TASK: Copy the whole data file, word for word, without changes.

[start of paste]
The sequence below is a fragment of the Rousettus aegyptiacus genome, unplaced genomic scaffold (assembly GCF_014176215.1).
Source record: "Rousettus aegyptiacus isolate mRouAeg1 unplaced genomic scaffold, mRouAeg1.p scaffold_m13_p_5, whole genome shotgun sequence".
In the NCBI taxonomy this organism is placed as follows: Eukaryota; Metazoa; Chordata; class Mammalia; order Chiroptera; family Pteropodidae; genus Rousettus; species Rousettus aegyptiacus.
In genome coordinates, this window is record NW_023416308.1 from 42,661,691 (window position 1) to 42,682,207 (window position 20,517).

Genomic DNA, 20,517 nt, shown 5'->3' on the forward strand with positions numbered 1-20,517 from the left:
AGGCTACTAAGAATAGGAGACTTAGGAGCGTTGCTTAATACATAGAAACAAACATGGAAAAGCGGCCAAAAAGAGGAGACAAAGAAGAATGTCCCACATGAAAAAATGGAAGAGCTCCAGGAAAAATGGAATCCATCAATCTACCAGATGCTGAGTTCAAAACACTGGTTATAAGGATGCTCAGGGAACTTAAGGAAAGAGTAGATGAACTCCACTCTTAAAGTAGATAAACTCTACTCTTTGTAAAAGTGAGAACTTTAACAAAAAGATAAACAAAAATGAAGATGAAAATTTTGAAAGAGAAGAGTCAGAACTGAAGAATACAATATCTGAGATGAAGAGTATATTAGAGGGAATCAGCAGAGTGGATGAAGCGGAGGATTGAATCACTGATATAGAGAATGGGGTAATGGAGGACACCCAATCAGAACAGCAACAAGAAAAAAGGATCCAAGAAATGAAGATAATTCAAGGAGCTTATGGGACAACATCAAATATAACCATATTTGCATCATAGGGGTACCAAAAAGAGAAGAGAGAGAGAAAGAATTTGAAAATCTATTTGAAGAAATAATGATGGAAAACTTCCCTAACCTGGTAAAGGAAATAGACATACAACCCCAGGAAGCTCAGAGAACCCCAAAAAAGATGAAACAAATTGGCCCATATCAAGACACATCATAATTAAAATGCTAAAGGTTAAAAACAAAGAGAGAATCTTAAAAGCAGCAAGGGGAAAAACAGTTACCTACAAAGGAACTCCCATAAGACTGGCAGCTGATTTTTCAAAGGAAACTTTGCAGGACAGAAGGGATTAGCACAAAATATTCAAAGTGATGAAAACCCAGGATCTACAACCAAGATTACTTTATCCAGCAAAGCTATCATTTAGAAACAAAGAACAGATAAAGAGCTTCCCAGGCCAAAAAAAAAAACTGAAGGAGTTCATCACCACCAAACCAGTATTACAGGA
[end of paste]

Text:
The sequence below is a fragment of the Rousettus aegyptiacus genome, unplaced genomic scaffold (assembly GCF_014176215.1).
Source record: "Rousettus aegyptiacus isolate mRouAeg1 unplaced genomic scaffold, mRouAeg1.p scaffold_m13_p_5, whole genome shotgun sequence".
In the NCBI taxonomy this organism is placed as follows: Eukaryota; Metazoa; Chordata; class Mammalia; order Chiroptera; family Pteropodidae; genus Rousettus; species Rousettus aegyptiacus.
In genome coordinates, this window is record NW_023416308.1 from 42,661,691 (window position 1) to 42,682,207 (window position 20,517).

Genomic DNA, 20,517 nt, shown 5'->3' on the forward strand with positions numbered 1-20,517 from the left:
AGGCTACTAAGAATAGGAGACTTAGGAGCGTTGCTTAATACATAGAAACAAACATGGAAAAGCGGCCAAAAAGAGGAGACAAAGAAGAATGTCCCACATGAAAAAATGGAAGAGCTCCAGGAAAAATGGAATCCATCAATCTACCAGATGCTGAGTTCAAAACACTGGTTATAAGGATGCTCAGGGAACTTAAGGAAAGAGTAGATGAACTCCACTCTTAAAGTAGATAAACTCTACTCTTTGTAAAAGTGAGAACTTTAACAAAAAGATAAACAAAAATGAAGATGAAAATTTTGAAAGAGAAGAGTCAGAACTGAAGAATACAATATCTGAGATGAAGAGTATATTAGAGGGAATCAGCAGAGTGGATGAAGCGGAGGATTGAATCACTGATATAGAGAATGGGGTAATGGAGGACACCCAATCAGAACAGCAACAAGAAAAAAGGATCCAAGAAATGAAGATAATTCAAGGAGCTTATGGGACAACATCAAATATAACCATATTTGCATCATAGGGGTACCAAAAAGAGAAGAGAGAGAGAAAGAATTTGAAAATCTATTTGAAGAAATAATGATGGAAAACTTCCCTAACCTGGTAAAGGAAATAGACATACAACCCCAGGAAGCTCAGAGAACCCCAAAAAAGATGAAACAAATTGGCCCATATCAAGACACATCATAATTAAAATGCTAAAGGTTAAAAACAAAGAGAGAATCTTAAAAGCAGCAAGGGGAAAAACAGTTACCTACAAAGGAACTCCCATAAGACTGGCAGCTGATTTTTCAAAGGAAACTTTGCAGGACAGAAGGGATTAGCACAAAATATTCAAAGTGATGAAAACCCAGGATCTACAACCAAGATTACTTTATCCAGCAAAGCTATCATTTAGAAACAAAGAACAGATAAAGAGCTTCCCAGGCCAAAAAAAAAAACTGAAGGAGTTCATCACCACCAAACCAGTATTACAGGA